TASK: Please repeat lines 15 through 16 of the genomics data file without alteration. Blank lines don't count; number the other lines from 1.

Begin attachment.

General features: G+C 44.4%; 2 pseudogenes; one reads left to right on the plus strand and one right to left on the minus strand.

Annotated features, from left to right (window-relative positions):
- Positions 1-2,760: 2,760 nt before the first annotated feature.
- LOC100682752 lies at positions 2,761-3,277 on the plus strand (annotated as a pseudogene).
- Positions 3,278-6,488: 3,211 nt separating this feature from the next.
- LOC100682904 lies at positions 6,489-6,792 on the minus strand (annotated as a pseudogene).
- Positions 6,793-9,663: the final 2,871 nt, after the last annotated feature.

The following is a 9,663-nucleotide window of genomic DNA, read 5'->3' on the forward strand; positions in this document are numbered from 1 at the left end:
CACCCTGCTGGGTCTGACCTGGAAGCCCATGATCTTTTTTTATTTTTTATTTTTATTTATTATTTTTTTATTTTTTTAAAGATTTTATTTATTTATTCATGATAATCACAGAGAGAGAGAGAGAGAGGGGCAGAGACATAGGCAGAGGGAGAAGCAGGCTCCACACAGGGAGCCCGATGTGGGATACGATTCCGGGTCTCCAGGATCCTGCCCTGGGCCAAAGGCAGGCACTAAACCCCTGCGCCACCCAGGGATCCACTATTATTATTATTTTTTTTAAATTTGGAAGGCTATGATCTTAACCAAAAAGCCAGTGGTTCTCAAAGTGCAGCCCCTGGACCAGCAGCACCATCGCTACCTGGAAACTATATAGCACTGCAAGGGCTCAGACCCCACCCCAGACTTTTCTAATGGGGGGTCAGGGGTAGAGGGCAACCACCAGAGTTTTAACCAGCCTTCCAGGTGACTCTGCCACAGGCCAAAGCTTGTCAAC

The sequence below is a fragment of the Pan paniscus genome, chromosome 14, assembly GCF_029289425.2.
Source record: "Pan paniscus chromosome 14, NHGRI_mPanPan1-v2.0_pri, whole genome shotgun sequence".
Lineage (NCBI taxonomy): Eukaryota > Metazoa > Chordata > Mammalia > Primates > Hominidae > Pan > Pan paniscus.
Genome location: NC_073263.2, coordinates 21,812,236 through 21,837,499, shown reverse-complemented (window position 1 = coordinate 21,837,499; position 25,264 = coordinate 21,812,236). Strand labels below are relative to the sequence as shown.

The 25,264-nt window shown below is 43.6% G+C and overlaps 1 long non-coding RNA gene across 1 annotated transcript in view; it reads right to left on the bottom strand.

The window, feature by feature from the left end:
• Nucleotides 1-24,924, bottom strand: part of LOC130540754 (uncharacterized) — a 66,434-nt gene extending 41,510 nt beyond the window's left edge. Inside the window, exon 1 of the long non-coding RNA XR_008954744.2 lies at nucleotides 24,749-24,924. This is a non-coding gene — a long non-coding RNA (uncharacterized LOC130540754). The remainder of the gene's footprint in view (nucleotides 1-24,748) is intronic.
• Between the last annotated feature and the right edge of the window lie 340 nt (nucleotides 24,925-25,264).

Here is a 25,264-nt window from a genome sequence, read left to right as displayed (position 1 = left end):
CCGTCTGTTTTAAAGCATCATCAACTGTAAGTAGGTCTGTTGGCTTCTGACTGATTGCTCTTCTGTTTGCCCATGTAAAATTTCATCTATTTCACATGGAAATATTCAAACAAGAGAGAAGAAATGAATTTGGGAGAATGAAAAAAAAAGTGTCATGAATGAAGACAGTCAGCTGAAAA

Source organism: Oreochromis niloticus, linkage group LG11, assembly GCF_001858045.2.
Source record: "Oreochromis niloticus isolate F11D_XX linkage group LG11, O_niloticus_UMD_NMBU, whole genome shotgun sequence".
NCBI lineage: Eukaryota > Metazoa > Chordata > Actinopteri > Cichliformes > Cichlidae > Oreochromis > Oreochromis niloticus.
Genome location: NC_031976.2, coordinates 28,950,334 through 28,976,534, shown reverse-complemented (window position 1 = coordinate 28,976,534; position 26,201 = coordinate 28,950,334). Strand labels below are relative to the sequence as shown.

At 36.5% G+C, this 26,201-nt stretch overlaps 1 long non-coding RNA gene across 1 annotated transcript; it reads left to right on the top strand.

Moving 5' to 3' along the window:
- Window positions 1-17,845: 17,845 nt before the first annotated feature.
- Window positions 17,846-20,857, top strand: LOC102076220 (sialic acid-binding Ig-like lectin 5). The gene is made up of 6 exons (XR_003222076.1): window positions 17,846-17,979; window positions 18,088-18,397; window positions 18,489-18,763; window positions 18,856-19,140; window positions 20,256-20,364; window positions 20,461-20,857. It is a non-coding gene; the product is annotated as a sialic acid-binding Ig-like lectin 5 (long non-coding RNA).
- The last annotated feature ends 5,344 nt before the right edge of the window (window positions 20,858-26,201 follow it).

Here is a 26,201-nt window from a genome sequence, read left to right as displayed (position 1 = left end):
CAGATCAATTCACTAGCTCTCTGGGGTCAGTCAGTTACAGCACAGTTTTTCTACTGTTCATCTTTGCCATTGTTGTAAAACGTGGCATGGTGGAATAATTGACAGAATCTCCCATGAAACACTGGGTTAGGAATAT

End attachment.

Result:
The window, feature by feature from the left end:
• Nucleotides 1-24,924, bottom strand: part of LOC130540754 (uncharacterized) — a 66,434-nt gene extending 41,510 nt beyond the window's left edge. Inside the window, exon 1 of the long non-coding RNA XR_008954744.2 lies at nucleotides 24,749-24,924. This is a non-coding gene — a long non-coding RNA (uncharacterized LOC130540754). The remainder of the gene's footprint in view (nucleotides 1-24,748) is intronic.